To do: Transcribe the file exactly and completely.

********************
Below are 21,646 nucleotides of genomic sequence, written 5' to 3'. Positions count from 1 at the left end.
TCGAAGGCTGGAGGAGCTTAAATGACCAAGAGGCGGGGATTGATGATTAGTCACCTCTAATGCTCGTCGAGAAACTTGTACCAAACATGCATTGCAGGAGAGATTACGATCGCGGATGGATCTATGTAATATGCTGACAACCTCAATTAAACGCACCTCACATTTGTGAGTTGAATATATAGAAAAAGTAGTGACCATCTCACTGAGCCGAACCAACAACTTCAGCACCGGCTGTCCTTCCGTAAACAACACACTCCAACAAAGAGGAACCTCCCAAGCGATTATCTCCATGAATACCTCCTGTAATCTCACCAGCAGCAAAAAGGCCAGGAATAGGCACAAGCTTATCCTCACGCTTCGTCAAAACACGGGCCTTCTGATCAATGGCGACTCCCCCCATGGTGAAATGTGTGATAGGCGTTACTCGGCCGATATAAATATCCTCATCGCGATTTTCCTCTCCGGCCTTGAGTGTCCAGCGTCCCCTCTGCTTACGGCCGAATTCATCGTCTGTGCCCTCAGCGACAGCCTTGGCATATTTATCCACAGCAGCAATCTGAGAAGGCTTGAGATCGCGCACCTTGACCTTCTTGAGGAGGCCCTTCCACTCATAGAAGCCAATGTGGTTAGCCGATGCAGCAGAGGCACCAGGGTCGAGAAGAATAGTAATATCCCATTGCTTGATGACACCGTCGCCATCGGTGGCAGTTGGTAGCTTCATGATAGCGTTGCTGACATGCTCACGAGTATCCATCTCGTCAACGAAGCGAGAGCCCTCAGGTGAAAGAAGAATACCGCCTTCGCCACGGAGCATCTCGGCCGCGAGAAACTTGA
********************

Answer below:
Below are 21,646 nucleotides of genomic sequence, written 5' to 3'. Positions count from 1 at the left end.
TCGAAGGCTGGAGGAGCTTAAATGACCAAGAGGCGGGGATTGATGATTAGTCACCTCTAATGCTCGTCGAGAAACTTGTACCAAACATGCATTGCAGGAGAGATTACGATCGCGGATGGATCTATGTAATATGCTGACAACCTCAATTAAACGCACCTCACATTTGTGAGTTGAATATATAGAAAAAGTAGTGACCATCTCACTGAGCCGAACCAACAACTTCAGCACCGGCTGTCCTTCCGTAAACAACACACTCCAACAAAGAGGAACCTCCCAAGCGATTATCTCCATGAATACCTCCTGTAATCTCACCAGCAGCAAAAAGGCCAGGAATAGGCACAAGCTTATCCTCACGCTTCGTCAAAACACGGGCCTTCTGATCAATGGCGACTCCCCCCATGGTGAAATGTGTGATAGGCGTTACTCGGCCGATATAAATATCCTCATCGCGATTTTCCTCTCCGGCCTTGAGTGTCCAGCGTCCCCTCTGCTTACGGCCGAATTCATCGTCTGTGCCCTCAGCGACAGCCTTGGCATATTTATCCACAGCAGCAATCTGAGAAGGCTTGAGATCGCGCACCTTGACCTTCTTGAGGAGGCCCTTCCACTCATAGAAGCCAATGTGGTTAGCCGATGCAGCAGAGGCACCAGGGTCGAGAAGAATAGTAATATCCCATTGCTTGATGACACCGTCGCCATCGGTGGCAGTTGGTAGCTTCATGATAGCGTTGCTGACATGCTCACGAGTATCCATCTCGTCAACGAAGCGAGAGCCCTCAGGTGAAAGAAGAATACCGCCTTCGCCACGGAGCATCTCGGCCGCGAGAAACTTGA